Skeletonization (forensics)

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In forensics, skeletonization refers to the complete decomposition of the non-bony tissues of a corpse, leading to a bare skeleton. In a temperate climate, it usually requires three months to several years for a body to completely decompose into a skeleton, depending on factors such as temperature, presence of insects, and submergence in a substrate such as water. In the tropics, skeletonization can occur in weeks, while in the Andes Mountains or tundra, skeletonization will never occur if subzero temperatures persist.

The rate of skeletonization and the present condition of the corpse can be used to determine the time of death.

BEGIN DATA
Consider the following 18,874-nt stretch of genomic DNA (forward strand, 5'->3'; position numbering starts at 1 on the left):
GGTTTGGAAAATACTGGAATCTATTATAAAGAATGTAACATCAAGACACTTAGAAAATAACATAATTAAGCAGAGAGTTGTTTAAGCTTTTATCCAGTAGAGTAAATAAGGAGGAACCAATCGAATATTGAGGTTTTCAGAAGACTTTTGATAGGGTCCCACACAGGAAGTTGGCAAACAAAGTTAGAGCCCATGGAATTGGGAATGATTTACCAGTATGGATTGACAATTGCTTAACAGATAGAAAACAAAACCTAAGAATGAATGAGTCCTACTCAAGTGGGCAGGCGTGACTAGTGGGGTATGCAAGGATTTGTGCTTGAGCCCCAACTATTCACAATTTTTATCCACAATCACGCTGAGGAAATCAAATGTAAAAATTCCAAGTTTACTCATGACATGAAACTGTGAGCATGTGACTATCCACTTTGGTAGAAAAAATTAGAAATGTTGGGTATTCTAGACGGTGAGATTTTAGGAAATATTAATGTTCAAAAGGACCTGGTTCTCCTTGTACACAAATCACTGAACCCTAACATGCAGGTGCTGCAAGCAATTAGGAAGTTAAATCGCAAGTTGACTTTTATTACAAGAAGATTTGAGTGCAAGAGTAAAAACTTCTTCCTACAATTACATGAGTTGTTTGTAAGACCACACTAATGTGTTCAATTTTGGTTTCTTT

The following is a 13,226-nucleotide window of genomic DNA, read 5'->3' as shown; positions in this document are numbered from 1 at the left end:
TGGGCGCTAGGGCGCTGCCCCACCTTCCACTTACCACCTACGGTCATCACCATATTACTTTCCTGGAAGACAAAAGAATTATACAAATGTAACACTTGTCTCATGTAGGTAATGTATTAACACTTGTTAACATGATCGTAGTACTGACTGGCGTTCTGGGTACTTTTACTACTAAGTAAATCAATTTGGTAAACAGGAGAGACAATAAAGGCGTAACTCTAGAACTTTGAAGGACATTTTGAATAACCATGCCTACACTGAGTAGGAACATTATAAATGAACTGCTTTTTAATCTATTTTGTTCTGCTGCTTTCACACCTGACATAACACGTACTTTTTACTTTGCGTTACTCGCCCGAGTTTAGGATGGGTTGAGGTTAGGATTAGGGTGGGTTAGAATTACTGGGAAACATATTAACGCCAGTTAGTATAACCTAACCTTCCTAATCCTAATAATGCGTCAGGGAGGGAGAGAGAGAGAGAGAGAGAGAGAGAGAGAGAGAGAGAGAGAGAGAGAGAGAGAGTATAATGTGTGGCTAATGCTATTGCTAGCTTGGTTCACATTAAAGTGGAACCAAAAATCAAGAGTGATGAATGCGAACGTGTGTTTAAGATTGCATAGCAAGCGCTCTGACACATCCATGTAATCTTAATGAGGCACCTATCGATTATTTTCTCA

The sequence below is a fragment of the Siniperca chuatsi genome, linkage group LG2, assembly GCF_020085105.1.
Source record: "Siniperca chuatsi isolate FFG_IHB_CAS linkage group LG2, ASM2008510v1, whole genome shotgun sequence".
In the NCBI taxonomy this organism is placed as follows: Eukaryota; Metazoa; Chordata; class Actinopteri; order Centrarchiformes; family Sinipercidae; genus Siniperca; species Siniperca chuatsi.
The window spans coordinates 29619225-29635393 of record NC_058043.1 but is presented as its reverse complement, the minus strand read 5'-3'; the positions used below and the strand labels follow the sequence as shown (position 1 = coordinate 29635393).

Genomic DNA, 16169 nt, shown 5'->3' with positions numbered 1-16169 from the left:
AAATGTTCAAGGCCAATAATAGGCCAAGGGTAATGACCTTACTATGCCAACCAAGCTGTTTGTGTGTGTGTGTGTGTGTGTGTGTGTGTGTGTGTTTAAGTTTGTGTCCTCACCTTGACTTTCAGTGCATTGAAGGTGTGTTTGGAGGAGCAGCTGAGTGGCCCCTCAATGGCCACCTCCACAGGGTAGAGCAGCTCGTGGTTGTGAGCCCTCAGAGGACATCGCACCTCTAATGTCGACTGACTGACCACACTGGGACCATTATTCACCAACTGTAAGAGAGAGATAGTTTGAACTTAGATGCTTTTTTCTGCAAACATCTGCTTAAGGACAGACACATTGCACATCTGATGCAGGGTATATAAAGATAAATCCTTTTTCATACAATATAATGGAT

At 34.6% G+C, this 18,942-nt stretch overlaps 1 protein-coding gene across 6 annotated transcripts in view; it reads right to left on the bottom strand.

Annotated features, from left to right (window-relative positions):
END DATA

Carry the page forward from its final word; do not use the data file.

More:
After skeletonization has occurred, the skeleton of mid to large size mammals such as humans takes about twenty years under optimal conditions to be completely dissolved by acids in the soil leaving no trace of the organism. In neutral pH soil or sand, the skeleton will persist for at least several thousand years before it finally disintegrates. Infrequently, however, the skeleton can undergo fossilization, leaving an impression of the bone that can persist for millions of years. Template:WH Template:WS